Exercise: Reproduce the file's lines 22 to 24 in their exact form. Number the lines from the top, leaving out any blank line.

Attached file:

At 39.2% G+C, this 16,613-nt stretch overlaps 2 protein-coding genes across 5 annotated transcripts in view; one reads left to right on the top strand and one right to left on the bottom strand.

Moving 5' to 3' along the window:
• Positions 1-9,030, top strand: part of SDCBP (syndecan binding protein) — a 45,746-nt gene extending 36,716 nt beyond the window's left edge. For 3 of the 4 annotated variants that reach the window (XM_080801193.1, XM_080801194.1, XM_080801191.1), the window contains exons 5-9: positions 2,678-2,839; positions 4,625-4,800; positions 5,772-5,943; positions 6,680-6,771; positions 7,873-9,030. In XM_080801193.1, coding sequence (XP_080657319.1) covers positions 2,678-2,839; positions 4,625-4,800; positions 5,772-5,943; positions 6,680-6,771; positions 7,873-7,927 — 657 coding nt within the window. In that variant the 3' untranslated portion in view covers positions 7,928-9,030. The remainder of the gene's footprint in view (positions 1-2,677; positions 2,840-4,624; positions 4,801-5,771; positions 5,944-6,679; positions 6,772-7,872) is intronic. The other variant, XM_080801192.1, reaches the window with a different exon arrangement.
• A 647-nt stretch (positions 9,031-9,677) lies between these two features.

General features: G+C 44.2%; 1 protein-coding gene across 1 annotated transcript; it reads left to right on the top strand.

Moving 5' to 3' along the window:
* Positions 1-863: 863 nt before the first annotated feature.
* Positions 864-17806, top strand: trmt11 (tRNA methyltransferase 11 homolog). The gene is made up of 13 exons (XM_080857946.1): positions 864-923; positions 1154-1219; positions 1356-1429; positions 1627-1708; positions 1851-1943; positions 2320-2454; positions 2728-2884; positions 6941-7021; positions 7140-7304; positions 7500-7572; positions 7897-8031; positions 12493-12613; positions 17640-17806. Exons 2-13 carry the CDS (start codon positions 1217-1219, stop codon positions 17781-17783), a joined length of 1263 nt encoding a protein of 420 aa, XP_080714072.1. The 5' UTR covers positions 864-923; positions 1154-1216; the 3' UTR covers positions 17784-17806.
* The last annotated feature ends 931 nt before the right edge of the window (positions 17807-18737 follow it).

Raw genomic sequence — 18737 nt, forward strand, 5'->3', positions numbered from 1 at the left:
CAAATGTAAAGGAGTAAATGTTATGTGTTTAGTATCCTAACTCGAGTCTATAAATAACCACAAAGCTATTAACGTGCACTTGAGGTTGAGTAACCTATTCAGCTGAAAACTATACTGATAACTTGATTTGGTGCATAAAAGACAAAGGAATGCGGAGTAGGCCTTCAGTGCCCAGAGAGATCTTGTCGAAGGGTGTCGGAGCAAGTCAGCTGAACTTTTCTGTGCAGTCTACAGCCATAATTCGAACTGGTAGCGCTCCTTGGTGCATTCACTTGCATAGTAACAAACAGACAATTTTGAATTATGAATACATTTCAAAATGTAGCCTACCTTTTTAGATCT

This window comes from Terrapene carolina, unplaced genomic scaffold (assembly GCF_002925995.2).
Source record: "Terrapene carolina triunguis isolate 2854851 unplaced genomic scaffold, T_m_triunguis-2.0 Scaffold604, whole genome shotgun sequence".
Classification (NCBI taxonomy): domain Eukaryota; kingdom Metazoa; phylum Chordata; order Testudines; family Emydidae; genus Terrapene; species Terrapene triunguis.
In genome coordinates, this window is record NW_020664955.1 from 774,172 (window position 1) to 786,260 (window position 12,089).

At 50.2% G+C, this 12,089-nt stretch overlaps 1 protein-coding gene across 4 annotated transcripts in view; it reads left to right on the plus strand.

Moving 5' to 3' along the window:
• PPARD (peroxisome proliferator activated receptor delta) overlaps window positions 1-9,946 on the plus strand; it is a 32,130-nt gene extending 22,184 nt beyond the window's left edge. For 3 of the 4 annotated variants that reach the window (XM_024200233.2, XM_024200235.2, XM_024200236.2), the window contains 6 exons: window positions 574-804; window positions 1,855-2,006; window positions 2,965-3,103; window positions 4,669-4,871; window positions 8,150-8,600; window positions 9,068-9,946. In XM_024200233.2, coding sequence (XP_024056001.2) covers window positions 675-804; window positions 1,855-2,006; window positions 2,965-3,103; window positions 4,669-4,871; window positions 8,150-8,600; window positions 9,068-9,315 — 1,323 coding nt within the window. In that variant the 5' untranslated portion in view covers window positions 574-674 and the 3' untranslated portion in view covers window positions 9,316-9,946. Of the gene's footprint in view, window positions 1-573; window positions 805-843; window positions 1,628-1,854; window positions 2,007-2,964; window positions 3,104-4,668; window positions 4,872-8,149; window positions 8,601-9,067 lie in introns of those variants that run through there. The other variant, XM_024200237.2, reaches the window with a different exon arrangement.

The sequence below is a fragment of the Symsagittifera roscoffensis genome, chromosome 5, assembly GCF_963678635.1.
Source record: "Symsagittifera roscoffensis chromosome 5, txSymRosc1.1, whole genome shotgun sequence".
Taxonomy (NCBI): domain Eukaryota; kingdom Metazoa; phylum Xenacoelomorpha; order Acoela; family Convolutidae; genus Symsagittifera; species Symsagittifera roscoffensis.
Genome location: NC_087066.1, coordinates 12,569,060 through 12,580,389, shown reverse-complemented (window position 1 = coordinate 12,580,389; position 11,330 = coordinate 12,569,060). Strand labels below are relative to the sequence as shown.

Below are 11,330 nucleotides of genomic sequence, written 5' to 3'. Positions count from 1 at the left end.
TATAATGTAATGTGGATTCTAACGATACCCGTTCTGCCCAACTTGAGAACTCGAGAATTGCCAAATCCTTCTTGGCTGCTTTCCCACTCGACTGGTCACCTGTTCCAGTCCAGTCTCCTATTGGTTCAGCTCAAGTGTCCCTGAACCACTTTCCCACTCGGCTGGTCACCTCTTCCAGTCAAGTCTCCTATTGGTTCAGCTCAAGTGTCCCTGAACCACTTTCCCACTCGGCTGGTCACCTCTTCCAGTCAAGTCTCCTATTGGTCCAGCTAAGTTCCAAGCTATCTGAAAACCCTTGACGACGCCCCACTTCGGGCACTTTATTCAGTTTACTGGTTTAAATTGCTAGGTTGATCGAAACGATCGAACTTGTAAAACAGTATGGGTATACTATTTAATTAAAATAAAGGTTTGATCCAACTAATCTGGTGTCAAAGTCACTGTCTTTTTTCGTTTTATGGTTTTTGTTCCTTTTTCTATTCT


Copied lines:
Genome location: NC_087066.1, coordinates 12,569,060 through 12,580,389, shown reverse-complemented (window position 1 = coordinate 12,580,389; position 11,330 = coordinate 12,569,060). Strand labels below are relative to the sequence as shown.

Below are 11,330 nucleotides of genomic sequence, written 5' to 3'. Positions count from 1 at the left end.
TATAATGTAATGTGGATTCTAACGATACCCGTTCTGCCCAACTTGAGAACTCGAGAATTGCCAAATCCTTCTTGGCTGCTTTCCCACTCGACTGGTCACCTGTTCCAGTCCAGTCTCCTATTGGTTCAGCTCAAGTGTCCCTGAACCACTTTCCCACTCGGCTGGTCACCTCTTCCAGTCAAGTCTCCTATTGGTTCAGCTCAAGTGTCCCTGAACCACTTTCCCACTCGGCTGGTCACCTCTTCCAGTCAAGTCTCCTATTGGTCCAGCTAAGTTCCAAGCTATCTGAAAACCCTTGACGACGCCCCACTTCGGGCACTTTATTCAGTTTACTGGTTTAAATTGCTAGGTTGATCGAAACGATCGAACTTGTAAAACAGTATGGGTATACTATTTAATTAAAATAAAGGTTTGATCCAACTAATCTGGTGTCAAAGTCACTGTCTTTTTTCGTTTTATGGTTTTTGTTCCTTTTTCTATTCT